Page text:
branches of dead trees and staring at us as we
Night came and drew its sombre curtain
over the splendours. I was now shown a
place of unpretentious dimensions where I
could suspend my hammock, but, unluckily,
things were so crowded that there was no
room for a mosquito-net around me. Under
ordinary circumstances, neglect of this would
have been an inexcusable lack of prudence,
but I lay down trusting that the draft created
by the passage of the boat would keep the
insect pests away, as they told me it would.
122 In the A m a z o n J u n g l e

I found that experience had taught them

To the post where I tied the foot-end of
my hammock there were fastened six other
hammocks. Consequently seven pairs of feet
were bound to come into pretty close contact
with each other. While I was lucky enough
to have the hammock closest to the rail,
I was unlucky enough to have as my next
neighbour a woman; she was part Brazilian
negro and part Indian. She had her teeth
filed sharp like shark's teeth, wore brass rings
in her ears, large enough to suspend portieres
from, and smoked a pipe continually. I
iound later that it was a habit to take the
pipe to bed with her, so that she could begin
smoking the first thing in the morning. She
used a very expensive Parisian perfume,
whether to mitigate the effects of the pipe or
not, I do not know.
Under the conditions I have described I
lay down in my hammock, but found that
sleep was impossible. There was nothing to
do but resign myself to Fate and find amuse-
ment, with all the philosophy possible, by
staring at the sky. I counted the stars over
and over again, and tried to identify old
friends among the constellations. Among
Through the Night 125

them the Southern Cross was a stranger to

me, but the Great Dipper, one end of which
was almost hidden behind the trees, I recog-
nised with all the freedom of years of ac-
quaintance. My mind went back to the last
time I had seen it; across the house-tops of
old Manhattan it was, and under what widely
different conditions!
At last a merciful Providence closed my
eyes and I was soon transported by the arms
of Morpheus to the little lake in Central
Park that I had liked so well. I dreamed of
gliding slowly over the waters of that placid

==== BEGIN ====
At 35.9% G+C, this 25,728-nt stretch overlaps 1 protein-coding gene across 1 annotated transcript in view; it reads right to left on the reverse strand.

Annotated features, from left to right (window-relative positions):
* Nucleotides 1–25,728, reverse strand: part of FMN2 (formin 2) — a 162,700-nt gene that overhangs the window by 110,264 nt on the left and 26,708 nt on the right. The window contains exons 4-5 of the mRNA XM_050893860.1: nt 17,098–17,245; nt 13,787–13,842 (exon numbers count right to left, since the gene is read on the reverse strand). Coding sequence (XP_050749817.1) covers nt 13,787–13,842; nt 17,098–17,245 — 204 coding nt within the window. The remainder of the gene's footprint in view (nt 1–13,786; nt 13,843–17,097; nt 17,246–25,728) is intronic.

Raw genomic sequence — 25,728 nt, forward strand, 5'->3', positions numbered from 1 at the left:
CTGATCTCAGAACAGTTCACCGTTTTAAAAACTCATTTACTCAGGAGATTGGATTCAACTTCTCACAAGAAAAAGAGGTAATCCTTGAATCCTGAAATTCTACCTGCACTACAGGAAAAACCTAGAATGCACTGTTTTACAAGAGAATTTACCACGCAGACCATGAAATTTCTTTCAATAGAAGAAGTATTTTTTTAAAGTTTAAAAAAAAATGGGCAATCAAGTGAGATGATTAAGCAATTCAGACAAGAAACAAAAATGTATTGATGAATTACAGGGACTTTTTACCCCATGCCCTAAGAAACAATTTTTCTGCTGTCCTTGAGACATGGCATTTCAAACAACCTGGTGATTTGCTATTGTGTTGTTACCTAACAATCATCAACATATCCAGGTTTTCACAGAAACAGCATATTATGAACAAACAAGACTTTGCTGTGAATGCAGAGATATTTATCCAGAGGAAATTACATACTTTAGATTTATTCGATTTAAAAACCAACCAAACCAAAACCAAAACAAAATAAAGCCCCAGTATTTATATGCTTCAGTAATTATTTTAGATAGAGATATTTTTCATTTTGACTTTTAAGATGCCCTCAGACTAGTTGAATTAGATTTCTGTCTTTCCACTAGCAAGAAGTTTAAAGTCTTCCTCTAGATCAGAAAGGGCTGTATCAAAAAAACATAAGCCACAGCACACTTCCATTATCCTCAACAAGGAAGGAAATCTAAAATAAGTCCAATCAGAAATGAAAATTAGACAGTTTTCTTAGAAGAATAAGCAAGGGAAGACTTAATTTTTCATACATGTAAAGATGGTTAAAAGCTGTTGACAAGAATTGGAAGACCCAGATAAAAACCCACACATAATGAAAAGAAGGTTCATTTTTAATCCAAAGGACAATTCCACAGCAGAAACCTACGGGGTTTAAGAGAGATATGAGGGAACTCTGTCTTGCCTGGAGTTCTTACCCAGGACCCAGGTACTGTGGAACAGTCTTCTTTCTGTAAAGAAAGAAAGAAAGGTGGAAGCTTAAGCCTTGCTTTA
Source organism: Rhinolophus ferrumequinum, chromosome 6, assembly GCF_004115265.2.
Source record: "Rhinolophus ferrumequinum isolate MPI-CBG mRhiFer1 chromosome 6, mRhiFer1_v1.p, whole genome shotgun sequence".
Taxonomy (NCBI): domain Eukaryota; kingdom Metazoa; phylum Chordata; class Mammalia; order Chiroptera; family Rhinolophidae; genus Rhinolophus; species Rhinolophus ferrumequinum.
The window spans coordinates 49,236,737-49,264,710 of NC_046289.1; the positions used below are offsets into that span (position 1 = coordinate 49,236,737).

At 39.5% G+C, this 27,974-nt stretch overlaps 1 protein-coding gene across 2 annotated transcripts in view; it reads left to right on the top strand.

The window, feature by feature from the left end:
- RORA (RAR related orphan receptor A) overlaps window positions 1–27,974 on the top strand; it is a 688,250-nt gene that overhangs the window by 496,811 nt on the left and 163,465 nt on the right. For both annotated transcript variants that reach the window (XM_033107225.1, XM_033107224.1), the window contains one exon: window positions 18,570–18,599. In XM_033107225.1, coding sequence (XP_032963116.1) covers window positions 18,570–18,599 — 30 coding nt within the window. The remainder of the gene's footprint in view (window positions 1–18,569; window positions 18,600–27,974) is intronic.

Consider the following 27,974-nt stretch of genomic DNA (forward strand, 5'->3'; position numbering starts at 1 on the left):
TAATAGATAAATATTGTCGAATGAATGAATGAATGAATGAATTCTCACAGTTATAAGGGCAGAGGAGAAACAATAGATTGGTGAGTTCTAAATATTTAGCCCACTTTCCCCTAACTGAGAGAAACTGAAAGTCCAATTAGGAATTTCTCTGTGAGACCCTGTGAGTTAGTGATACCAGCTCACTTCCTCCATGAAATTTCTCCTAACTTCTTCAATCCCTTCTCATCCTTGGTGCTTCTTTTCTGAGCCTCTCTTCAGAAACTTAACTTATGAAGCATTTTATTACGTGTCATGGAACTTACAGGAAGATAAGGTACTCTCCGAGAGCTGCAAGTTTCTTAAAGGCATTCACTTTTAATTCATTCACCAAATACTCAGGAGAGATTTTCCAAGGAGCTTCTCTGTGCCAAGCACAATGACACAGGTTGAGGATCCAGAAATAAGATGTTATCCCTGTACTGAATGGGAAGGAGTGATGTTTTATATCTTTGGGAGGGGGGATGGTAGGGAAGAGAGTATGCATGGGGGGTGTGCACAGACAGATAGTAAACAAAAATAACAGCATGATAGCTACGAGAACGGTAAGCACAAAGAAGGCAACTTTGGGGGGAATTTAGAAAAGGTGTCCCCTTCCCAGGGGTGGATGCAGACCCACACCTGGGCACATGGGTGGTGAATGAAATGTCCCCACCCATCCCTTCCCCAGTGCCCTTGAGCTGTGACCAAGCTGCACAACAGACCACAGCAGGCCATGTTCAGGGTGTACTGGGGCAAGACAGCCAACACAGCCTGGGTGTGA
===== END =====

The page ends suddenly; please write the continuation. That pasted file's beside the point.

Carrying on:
lake, and awoke to find myself being ener-
getically kicked in the shins by my female
neighbour. There was nothing to do but in-
dulge in a few appropriate thoughts on this
community-sleeping-apartment life, and then
I got up to wander forward, as best I could in
the dark, across the sleeping forms and take
refuge on top of my case of cognac.
We seemed to be down in a pool of vast
darkness, of whose walls no one could guess
the limits. I listened to the gurgling of water
at the bow and wondered how it was possible
for the man at the wheel to guide our course
without colliding with the many tree trunks
that were scattered everywhere about us.
126 In the Amazon J u n g l e

The river wound back and forth, hardly ever

running straight for more than half a mile,
and the pilot continually had to steer the
boat almost to the opposite bank to keep the
trailing canoes from stranding on the sand-bars
at the turns. Now and then a lightning flash
would illuminate the wild banks, proving that
we were not on the bosom of some Cimmerian
lake, but following a continuous stream that
stretched far ahead, and I could get a glimpse
of the dark, doubly-mysterious forests on
either hand; and now and then a huge tree-
trunk would slip swiftly and silently past us.
The only interruption of the perfect quiet
that prevailed was the occasional outburst
of roars from the throat of the howling monkey,
which I had come to know as making the night
hideous in Remate de Males. But the present
environment added just the proper atmosphere
to make one think for a second that he was
participating in some phantasm of Dante's.
There was no particular incident to record
on the trip, till June the 16th, in the night-time,
when we arrived at Porto Alegre, the glad
harbour, which consisted of one hut. This
hut belonged to the proprietor of a seringale.
I followed the captain and the clerk ashore
and, with them, was warmly received by the


S +2

A Brief S t o p 129

owner, when we had clambered up the ladder

in front of the hut. He had not heard from
civilisation for seven months, and was very
glad to see people from the outside world,
especially as they were bringing a consign-
ment of merchandise that would enable him
to commence the annual tapping of the rubber
About a dozen seringueiros and their
families disembarked here and went without
ceremony to their quarters, where they had
a fire going in less than no time.
It is the custom in this section of Brazil
to make visitors welcome in a rather com-
plicated manner. You first place your arm
around the other man's waist, resting the
palm of your hand on his back. Then with
the other hand you pat him on the shoulder,
or as near that point as you can reach.
Whether it recalled my wrestling practice
or not, I do not know, but the first time T
ever tried this, I nearly succeeded in throwing
down the man I was seeking to honour.
After the proprietor had greeted each of us
in this cordial way, we sat down. A large
negress made her appearance, smoking a pipe